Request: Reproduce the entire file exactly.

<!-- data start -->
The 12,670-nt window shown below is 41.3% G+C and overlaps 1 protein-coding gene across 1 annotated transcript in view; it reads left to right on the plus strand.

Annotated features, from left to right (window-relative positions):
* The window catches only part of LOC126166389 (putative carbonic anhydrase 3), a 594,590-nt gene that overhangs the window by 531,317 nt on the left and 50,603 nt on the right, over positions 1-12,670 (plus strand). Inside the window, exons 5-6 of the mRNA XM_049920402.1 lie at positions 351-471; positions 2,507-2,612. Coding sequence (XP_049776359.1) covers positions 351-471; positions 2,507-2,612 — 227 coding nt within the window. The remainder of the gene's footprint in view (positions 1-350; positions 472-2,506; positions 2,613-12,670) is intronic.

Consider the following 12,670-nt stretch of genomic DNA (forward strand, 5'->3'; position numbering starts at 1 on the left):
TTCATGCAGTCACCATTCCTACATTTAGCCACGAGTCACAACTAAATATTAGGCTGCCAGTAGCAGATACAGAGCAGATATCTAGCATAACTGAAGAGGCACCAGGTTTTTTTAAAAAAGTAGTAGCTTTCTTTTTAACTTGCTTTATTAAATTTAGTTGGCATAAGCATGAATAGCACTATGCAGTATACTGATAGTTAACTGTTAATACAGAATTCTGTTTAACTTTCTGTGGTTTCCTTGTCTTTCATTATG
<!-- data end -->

The 12,670-nt window shown below is 41.3% G+C and overlaps 1 protein-coding gene across 1 annotated transcript in view; it reads left to right on the plus strand.

Annotated features, from left to right (window-relative positions):
* The window catches only part of LOC126166389 (putative carbonic anhydrase 3), a 594,590-nt gene that overhangs the window by 531,317 nt on the left and 50,603 nt on the right, over positions 1-12,670 (plus strand). Inside the window, exons 5-6 of the mRNA XM_049920402.1 lie at positions 351-471; positions 2,507-2,612. Coding sequence (XP_049776359.1) covers positions 351-471; positions 2,507-2,612 — 227 coding nt within the window. The remainder of the gene's footprint in view (positions 1-350; positions 472-2,506; positions 2,613-12,670) is intronic.

Consider the following 12,670-nt stretch of genomic DNA (forward strand, 5'->3'; position numbering starts at 1 on the left):
TTCATGCAGTCACCATTCCTACATTTAGCCACGAGTCACAACTAAATATTAGGCTGCCAGTAGCAGATACAGAGCAGATATCTAGCATAACTGAAGAGGCACCAGGTTTTTTTAAAAAAGTAGTAGCTTTCTTTTTAACTTGCTTTATTAAATTTAGTTGGCATAAGCATGAATAGCACTATGCAGTATACTGATAGTTAACTGTTAATACAGAATTCTGTTTAACTTTCTGTGGTTTCCTTGTCTTTCATTATG